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What’s the difference between a tornado watch or warning?

Tornadoes are most likely during the spring months, but they're also possible during the fall.

GREENSBORO, N.C. — North Carolina averages about 28 tornadoes per year. Tornadoes are most likely during the spring months, but they're also possible during the fall.

That's why it's so important to make sure you get weather alerts to your phone and that you have a safety plan in place for your family to follow during a tornado warning. 

When severe weather becomes likely, the National Weather Service will issue either a Severe Thunderstorm Watch/Warning or a Tornado Watch/Warning.

RELATED: Storm Ready | What to do before, during, after a storm or tornado

North Carolina experiences about 40 to 50 thunderstorm days per year on average. About 10 percent of thunderstorms are classified as severe storms, which means that the storms can produce at least 1" hail, has 58+ mph winds, or a tornado.

RELATED: Weather Alerts | How to set up severe weather alerts on your iPhone or Android phones

SEVERE THUNDERSTORM WATCH/WARNING

Know the difference between a Severe Thunderstorm WATCH and a WARNING:

  • A WATCH means severe weather is possible, but not yet happening. Keep checking up on the weather throughout the day, have a plan ready in case warnings are issued for your area.
  • A WARNING means severe weather is happening in your area. Seek shelter, and get to a safe place.

TORNADO WATCH/WARNING 

Know the difference between a Tornado WATCH and a WARNING:

  • A TORNADO WATCH means conditions are favorable for severe weather or a tornado to develop. People located in and around the watch area should keep an eye toward the sky and listen to their NOAA weather radio or tune to WFMY News 2 for further weather information. The watch is intended to give you time to prepare and review your safety rules.
  • A TORNADO WARNING means that a tornado has been detected by the National Weather Service Doppler radar or a reliable report of a tornado has been reported from the field. A tornado warning is usually issued for portions of one or two counties for an hour or less. The storm could also produce large hail and destructive straight-line winds. If the tornado warning includes your neighborhood or workplace, you should seek safe shelter immediately.

SEEK SHELTER 

When your area is under a tornado warning, or if you see a tornado approaching, you should seek shelter immediately! Most injuries associated with high winds are from flying debris, so remember to protect your head, even wearing a helmet and shoes in your safe spot is a good idea. The following are safety tips for seeking shelter during high winds and tornadoes.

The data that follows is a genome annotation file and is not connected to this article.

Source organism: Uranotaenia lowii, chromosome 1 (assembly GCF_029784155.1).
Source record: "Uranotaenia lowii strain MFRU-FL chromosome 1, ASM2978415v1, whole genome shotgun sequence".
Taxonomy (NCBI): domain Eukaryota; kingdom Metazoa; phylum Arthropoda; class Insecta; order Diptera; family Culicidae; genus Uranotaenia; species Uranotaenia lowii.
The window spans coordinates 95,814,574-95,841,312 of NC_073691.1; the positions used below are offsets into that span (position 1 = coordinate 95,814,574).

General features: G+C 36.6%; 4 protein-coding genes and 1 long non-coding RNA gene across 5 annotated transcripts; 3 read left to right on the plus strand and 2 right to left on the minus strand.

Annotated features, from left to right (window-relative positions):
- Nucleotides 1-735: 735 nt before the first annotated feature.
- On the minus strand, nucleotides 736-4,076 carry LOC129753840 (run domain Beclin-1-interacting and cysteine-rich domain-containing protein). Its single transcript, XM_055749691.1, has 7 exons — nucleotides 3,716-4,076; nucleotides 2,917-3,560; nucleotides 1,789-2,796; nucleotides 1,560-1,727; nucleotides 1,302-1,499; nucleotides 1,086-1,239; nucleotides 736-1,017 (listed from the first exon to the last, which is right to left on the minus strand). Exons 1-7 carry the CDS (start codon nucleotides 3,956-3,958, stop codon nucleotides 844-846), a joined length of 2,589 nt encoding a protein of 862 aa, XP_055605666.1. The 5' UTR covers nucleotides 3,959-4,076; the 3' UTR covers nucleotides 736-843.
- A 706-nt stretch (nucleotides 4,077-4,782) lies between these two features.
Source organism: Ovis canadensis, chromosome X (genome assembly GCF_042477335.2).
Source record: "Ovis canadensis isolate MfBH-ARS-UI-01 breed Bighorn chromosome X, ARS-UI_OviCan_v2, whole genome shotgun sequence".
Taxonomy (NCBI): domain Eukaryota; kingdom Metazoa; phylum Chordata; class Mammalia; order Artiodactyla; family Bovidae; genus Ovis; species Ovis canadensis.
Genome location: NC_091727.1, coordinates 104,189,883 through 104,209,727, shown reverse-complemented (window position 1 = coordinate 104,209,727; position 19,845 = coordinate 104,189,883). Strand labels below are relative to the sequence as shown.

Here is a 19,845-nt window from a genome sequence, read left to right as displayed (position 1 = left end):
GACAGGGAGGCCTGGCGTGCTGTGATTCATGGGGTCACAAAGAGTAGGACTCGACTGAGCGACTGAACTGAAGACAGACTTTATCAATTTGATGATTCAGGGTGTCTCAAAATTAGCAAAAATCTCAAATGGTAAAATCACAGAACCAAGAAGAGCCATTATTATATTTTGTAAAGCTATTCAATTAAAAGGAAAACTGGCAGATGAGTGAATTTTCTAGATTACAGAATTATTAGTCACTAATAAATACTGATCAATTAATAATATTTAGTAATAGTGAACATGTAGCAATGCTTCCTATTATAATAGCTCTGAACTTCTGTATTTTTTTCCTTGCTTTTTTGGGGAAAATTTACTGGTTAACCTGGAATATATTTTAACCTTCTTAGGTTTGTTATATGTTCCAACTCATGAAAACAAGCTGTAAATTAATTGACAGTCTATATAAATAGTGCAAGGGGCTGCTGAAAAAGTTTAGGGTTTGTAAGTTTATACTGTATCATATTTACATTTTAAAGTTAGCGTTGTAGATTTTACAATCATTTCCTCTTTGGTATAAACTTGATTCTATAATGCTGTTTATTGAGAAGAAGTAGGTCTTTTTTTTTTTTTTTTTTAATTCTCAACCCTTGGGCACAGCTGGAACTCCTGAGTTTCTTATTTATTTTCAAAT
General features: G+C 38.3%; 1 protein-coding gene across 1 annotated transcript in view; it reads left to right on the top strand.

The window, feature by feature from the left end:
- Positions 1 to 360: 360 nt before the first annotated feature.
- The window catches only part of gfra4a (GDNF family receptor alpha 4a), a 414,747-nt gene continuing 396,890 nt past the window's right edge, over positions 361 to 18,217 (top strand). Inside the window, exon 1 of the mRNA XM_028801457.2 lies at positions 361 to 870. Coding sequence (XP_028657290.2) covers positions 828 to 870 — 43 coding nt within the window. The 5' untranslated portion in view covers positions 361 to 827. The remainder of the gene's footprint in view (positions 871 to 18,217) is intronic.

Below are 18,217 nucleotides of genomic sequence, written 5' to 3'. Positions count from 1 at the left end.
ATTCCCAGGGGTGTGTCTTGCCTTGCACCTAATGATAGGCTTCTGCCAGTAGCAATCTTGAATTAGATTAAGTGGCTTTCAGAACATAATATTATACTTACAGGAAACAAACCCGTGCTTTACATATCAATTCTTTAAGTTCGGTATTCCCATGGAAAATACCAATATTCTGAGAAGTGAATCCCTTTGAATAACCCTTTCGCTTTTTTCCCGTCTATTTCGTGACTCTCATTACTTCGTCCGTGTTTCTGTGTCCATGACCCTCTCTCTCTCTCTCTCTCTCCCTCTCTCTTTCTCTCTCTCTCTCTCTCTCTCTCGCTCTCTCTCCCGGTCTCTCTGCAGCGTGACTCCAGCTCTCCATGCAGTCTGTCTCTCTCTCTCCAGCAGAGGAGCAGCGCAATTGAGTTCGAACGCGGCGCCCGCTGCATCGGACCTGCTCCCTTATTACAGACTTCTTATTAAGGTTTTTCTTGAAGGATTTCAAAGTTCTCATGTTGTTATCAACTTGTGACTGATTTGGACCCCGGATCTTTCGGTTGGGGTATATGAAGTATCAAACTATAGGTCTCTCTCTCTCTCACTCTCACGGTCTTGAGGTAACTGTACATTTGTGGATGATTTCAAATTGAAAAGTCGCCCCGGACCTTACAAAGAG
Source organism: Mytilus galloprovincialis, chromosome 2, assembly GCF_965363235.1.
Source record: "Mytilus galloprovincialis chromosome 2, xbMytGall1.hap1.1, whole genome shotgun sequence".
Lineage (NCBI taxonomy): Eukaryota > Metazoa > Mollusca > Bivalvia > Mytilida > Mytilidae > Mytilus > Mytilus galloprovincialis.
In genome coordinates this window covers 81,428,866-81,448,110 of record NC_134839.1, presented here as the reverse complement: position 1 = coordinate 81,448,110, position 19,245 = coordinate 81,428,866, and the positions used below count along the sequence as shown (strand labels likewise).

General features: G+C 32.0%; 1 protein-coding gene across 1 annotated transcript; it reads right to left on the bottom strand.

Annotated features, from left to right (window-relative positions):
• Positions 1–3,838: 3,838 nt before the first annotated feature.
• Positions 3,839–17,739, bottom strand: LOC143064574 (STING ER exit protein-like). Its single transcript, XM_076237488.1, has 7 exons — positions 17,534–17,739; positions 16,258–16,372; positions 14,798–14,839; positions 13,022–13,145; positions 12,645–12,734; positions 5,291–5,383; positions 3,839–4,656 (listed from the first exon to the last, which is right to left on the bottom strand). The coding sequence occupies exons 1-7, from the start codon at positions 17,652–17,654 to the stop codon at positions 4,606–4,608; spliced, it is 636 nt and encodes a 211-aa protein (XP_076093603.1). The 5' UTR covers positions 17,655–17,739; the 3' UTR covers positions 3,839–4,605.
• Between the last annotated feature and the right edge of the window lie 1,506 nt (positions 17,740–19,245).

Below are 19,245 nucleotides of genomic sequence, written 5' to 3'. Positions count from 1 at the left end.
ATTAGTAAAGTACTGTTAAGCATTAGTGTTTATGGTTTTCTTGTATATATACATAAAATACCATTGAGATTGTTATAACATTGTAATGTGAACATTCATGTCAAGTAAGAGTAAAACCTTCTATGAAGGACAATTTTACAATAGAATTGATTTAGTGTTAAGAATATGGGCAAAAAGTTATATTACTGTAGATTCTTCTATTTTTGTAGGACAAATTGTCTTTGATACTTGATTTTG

Here are some tornado safety tips:

  • In general, get as low as you can. A basement below ground level or the lowest floor of a building offers the greatest safety. 
  • Put as many walls between yourself and the outside as possible. Avoid windows at all costs!
  • Tornadoes could be obscured by rainfall or come in the overnight hours. Do not wait until you see or hear the tornado, it may be too late.
  • Do not waste time opening or closing windows and doors. It will not protect the structure. You will only waste time and put yourself and others at greater risk. Use those valuable seconds to find a place of safety.

If you are in a structure such as a residence, small building, school, nursing home, hospital, factory, shopping center, or high-rise building:

  • Go to a pre-designated area such as a safe room, basement, storm cellar, or the lowest building level. If there is no basement, go to the center of a small interior room on the lowest level (such as a closet, bathroom, or interior hallway) away from corners, windows, doors, and outside walls. Put as many walls as possible between you and the outside. Get under a sturdy table and use your arms to protect your head and neck.
  • In a high-rise building, go to a small interior room or hallway on the lowest floor possible.
  • Do not open windows.

HOME SAFETY

In homes or public buildings go to the basement or a small interior room such as a closet, bathroom or an interior hall on the lowest level. Close all doors to the hallway for greater protection. If possible, get under something sturdy like a heavy table. Protect yourself from flying debris with pillows, heavy coats, blankets, or quilts. Use bicycle or motorcycle helmets to protect your head.

MOBILE HOME

If you are inside a mobile home, leave well in advance of the approaching severe weather and go to a strong building. If there is no shelter nearby, get into the nearest ditch, low spot or underground culvert. Lay flat, covering your head with your hands for protection.

VEHICLE

If you are in a vehicle or outdoors when tornadoes are possible, limit your outdoor plans or finish them early.

OUTSIDE

Stay close to a sturdy shelter. If caught outside, find shelter in a ditch or remain in your vehicle and cover your head for protection. Do not take shelter under a highway overpass, where wind speeds can increase due to a tunneling effect. It is best not to put yourself or others in a situation where no sturdy shelter is available.

HOW TORNADOES FORM 

Tornadoes are spawned from strong, severe thunderstorms and can cause fatalities and devastate a neighborhood in seconds. A tornado appears as a rotating, funnel-shaped cloud that extends from a thunderstorm to the ground with whirling winds that can reach 300 miles per hour, in the strongest ones. Some tornadoes are clearly visible, while rain or nearby low-hanging clouds can obscure others. In some instances, tornadoes can develop so rapidly that little, if any, advance warning is possible, making them even more dangerous.